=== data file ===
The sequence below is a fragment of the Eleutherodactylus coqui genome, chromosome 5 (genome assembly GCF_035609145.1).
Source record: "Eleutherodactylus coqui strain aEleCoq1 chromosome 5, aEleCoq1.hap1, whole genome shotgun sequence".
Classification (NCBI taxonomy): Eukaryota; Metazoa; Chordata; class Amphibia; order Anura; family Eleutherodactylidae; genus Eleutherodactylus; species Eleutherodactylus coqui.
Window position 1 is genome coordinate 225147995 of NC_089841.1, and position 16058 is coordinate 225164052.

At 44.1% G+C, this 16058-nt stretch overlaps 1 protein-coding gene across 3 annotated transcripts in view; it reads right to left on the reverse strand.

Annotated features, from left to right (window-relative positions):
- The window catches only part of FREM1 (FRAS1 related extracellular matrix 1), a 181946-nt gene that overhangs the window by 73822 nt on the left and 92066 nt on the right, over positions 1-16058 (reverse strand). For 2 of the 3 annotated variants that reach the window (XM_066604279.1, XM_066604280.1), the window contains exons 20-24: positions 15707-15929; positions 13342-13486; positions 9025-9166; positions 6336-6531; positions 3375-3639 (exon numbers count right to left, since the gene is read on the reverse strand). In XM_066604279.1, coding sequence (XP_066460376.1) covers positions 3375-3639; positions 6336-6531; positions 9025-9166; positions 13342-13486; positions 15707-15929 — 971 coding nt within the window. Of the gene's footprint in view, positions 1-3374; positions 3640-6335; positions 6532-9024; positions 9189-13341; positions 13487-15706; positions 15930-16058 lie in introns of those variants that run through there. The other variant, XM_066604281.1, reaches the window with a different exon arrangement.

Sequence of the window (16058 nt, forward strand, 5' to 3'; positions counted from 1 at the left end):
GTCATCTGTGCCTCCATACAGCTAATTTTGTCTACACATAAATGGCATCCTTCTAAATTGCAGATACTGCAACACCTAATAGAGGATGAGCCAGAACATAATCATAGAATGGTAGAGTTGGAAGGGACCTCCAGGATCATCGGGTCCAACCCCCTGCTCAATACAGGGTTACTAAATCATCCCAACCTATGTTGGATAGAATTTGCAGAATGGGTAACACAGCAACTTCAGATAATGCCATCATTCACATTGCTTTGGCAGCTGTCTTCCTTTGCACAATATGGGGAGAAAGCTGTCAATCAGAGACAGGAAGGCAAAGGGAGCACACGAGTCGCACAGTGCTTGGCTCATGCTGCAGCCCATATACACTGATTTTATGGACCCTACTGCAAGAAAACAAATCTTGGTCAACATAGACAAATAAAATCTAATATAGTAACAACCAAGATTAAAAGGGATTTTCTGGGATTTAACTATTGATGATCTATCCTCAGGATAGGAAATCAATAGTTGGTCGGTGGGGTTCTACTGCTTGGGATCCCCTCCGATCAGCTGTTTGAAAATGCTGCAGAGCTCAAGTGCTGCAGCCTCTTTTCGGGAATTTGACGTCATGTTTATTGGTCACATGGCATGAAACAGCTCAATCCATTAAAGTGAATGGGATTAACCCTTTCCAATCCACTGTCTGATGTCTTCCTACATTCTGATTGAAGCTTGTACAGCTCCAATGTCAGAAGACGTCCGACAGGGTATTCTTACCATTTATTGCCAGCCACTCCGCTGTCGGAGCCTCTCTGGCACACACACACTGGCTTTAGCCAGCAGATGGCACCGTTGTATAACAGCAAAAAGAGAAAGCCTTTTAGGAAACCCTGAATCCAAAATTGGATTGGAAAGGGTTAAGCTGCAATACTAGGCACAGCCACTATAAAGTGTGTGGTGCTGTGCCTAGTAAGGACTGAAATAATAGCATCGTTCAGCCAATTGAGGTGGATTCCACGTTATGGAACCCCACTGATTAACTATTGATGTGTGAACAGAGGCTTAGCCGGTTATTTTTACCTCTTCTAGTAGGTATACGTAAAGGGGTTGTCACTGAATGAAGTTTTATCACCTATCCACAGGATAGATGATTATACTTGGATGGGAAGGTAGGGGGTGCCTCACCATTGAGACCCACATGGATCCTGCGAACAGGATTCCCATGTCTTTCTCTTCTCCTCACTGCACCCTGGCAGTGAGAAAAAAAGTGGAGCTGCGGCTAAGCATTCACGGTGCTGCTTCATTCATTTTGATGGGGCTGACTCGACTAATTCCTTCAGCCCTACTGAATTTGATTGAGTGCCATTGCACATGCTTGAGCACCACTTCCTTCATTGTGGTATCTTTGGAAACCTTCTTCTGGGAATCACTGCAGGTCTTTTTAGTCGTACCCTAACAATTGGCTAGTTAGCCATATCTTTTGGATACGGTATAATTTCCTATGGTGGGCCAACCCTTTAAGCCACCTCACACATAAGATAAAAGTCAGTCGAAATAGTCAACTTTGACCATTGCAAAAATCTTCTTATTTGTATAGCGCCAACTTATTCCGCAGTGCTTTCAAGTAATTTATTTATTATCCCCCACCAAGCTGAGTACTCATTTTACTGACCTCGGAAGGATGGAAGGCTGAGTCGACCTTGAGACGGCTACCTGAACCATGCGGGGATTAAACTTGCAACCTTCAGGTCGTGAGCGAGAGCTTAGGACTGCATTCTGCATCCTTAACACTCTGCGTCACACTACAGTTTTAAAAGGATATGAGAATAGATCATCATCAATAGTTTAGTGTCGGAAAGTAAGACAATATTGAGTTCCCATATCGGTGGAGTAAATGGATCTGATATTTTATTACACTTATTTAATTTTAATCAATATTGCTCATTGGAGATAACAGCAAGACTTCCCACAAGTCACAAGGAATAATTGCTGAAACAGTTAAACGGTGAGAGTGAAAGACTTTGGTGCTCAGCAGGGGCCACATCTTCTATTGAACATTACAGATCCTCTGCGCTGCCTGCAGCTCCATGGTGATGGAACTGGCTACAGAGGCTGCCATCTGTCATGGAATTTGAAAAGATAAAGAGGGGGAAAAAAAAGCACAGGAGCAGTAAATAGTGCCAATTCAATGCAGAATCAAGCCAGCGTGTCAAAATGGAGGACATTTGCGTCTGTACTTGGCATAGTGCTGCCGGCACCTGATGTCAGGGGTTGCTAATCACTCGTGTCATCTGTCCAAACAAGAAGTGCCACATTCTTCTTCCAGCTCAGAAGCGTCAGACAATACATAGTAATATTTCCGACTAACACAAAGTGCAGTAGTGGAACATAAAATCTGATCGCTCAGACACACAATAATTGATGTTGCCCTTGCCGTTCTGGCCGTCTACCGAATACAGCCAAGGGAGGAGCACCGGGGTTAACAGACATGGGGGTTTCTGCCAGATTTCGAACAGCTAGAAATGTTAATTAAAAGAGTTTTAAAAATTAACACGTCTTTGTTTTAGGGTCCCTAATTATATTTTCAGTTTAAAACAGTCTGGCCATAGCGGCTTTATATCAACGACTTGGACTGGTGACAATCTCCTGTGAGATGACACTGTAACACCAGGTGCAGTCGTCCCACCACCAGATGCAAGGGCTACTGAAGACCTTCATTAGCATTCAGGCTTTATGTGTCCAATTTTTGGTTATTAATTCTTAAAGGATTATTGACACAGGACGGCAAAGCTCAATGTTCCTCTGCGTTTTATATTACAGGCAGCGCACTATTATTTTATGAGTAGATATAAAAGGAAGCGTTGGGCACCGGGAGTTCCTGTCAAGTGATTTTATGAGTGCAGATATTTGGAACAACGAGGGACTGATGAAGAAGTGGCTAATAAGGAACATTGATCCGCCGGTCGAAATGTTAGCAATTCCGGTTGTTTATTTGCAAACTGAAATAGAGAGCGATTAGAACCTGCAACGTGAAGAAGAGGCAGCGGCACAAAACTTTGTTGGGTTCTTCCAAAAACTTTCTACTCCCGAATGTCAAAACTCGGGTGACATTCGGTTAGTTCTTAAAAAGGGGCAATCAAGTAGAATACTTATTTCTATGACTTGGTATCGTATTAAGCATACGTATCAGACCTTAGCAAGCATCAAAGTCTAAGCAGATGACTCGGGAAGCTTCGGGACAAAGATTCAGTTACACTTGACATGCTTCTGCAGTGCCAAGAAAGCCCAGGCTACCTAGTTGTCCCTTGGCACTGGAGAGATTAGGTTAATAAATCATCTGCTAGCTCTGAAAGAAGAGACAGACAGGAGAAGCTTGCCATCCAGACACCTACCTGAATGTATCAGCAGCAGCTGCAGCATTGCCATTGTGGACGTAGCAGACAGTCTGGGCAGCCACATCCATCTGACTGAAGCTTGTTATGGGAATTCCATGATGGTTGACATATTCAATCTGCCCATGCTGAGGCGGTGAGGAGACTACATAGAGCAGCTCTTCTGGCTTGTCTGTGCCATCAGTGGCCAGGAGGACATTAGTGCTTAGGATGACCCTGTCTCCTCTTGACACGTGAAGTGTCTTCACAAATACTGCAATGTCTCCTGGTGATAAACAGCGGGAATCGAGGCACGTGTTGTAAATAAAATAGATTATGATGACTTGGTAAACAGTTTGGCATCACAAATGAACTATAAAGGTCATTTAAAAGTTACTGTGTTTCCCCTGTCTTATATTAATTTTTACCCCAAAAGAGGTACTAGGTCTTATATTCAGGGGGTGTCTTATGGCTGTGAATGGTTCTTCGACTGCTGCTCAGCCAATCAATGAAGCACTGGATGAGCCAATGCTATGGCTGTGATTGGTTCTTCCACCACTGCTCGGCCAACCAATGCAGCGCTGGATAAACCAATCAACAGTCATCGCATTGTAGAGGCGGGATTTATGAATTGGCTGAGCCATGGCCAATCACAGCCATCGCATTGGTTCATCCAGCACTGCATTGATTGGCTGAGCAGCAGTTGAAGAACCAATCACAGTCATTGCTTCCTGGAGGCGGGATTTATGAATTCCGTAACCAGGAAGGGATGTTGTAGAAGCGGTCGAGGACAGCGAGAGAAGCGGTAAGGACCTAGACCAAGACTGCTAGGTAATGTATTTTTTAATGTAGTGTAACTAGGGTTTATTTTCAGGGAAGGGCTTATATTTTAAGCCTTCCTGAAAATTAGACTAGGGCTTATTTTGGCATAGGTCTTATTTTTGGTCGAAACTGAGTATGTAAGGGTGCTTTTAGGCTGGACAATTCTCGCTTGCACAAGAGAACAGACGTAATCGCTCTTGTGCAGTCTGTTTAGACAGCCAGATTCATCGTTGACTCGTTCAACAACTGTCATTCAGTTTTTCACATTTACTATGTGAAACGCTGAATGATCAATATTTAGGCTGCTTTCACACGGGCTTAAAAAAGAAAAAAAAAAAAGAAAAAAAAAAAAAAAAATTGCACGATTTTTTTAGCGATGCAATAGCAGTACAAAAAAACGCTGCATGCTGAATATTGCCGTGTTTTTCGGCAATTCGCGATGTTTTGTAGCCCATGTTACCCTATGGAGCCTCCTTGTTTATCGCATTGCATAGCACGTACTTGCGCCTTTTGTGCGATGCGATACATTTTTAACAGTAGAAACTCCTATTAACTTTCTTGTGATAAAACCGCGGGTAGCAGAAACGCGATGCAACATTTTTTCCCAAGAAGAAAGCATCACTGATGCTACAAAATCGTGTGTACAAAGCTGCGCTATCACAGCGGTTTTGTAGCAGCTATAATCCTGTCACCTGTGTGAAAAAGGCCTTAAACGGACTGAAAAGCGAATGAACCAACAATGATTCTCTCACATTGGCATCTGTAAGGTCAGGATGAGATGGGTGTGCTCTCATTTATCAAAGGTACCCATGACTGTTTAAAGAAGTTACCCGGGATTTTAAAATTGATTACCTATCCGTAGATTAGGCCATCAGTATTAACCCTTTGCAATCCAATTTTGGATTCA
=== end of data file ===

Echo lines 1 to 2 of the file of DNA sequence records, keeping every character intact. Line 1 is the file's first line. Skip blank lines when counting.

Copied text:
The sequence below is a fragment of the Eleutherodactylus coqui genome, chromosome 5 (genome assembly GCF_035609145.1).
Source record: "Eleutherodactylus coqui strain aEleCoq1 chromosome 5, aEleCoq1.hap1, whole genome shotgun sequence".